Between that and watching films, listening to lectures, and TV programs ( to understand what’s going on around you when on the streets) you’ll learn quickly. Be careful with newscasts because the grammar is not always as up to snuff.
    You should be ready to celebrate the carnival in Italy by next year.;)

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    1. Thank you, Mary. Good advice and much appreciated. I did start a novel by Flaubert, but it was translated From French to English. It didn’t resonate at all.

      Television and the daily newspapers have been a big help in the learning process. I think structured classes are in my future to really nail this thing down. Fascinating story about the translator! – BGT

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  3. I am raising my children to be bilingual and it has its challenges as I was raised only speaking English. My wife speaks Portuguese fluently as that was her first language so she speaks primarily to them in Portuguese. When we eventually visit Portugal where my in laws are from, then my children will possess a great asset. I will struggle but I will know that I did right by my children despite the challenges. As an OM value, being bilingual is a necessity. My ancestry is from Italy and only spoke English in the house. My great grandmother spoke Italian and so did my grandfather, but everyone after spoke exclusively English because that is “American.” How foolish and a disadvantage to me. My children will be better off because I am changing the course. Lesson well learned.

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    1. Good for you, Dario. Your children are going to have so many advantages.

      In a few years, we’ll meet in Porto, and enjoy a great glass of port. While everyone else is speaking Italian or Portuguese with ease, we can huddle in a corner, nod like we understand, and take comfort with our beverage…and our English. (Wink, nod.)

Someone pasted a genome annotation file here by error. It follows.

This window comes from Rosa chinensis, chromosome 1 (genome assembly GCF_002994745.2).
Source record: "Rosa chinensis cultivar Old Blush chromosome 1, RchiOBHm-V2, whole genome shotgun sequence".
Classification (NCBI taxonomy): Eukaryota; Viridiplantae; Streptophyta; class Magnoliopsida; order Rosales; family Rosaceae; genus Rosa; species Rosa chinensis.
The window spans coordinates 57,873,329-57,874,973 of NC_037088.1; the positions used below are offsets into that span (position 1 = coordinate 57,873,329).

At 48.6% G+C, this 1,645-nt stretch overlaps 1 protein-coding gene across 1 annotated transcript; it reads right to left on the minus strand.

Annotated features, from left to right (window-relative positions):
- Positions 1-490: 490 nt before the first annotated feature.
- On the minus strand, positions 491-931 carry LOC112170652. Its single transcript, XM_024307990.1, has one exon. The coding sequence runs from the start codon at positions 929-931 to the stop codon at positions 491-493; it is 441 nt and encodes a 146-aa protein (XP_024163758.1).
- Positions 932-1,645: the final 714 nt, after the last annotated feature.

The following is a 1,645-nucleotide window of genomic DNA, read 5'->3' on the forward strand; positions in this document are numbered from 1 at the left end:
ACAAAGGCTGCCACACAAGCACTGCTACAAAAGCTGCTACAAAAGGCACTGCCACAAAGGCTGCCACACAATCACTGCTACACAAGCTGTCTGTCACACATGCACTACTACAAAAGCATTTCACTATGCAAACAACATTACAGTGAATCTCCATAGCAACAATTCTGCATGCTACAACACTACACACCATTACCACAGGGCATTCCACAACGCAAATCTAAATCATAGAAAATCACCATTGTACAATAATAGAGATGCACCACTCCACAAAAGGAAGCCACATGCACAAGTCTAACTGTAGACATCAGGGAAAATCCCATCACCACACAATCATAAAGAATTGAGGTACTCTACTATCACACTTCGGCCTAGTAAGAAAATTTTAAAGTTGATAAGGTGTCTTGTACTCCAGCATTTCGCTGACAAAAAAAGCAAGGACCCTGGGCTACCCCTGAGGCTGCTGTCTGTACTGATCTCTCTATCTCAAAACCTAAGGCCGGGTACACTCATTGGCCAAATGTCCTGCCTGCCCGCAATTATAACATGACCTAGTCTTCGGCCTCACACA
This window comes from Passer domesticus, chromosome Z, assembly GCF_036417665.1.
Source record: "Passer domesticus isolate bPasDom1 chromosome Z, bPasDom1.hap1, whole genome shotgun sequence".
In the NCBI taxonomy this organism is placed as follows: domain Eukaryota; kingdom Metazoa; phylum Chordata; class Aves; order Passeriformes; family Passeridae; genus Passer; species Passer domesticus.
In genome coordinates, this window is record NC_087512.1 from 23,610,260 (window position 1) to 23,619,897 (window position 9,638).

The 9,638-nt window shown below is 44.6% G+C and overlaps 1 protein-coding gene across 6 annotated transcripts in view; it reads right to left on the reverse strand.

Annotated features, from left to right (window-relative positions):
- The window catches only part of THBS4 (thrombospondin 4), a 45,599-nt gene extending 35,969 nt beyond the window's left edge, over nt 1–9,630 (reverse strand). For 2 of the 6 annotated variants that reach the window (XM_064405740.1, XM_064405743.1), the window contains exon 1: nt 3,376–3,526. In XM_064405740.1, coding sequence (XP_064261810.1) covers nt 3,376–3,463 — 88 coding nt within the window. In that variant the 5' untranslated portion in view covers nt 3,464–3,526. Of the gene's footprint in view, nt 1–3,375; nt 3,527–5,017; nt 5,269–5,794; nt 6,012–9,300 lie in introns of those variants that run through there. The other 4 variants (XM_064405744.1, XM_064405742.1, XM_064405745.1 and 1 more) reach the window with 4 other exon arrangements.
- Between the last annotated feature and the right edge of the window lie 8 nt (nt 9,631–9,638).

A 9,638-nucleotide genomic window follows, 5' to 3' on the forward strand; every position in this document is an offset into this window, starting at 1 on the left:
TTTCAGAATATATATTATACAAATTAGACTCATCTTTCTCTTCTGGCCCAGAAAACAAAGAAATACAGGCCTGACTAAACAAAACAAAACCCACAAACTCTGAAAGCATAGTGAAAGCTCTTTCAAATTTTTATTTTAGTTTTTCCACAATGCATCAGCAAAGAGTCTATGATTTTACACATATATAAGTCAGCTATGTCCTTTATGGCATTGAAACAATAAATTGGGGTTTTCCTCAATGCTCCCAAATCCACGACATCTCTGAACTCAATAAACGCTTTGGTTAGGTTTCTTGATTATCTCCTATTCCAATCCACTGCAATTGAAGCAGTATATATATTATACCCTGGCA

Thanks for sharing. – BGT

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  4. How timely this post it, as learning a second language is something I have challenged myself with this year.

    My Mother is a Danish national who moved to England when she was four years old. Back then they actively encouraged my Grandparents to stop speaking to her in Danish so that her English would improve and she could get on better at school. It’s such a shame because this meant I was never exposed to what should have naturally become my second, if not first language. It’s most awkward at passport control, holding that Danish passport and not being able to speak a word of it!

    Determined to learn Danish this year – its probably more of a necessity as I plan to retire in Denmark.

    Just to add, I also think it is useful to study and broaden your knowledge of your first language too. A challenging crossword is brilliant for expanding the vocabulary.

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    1. Excellent points, Alena. You have my admiration and best wishes on your endeavors with Danish! Keep us posted on the progress and the resources you find along the way. I know everyone would be interested to know which programs and methods seem to be effective. Thanks much. – BGT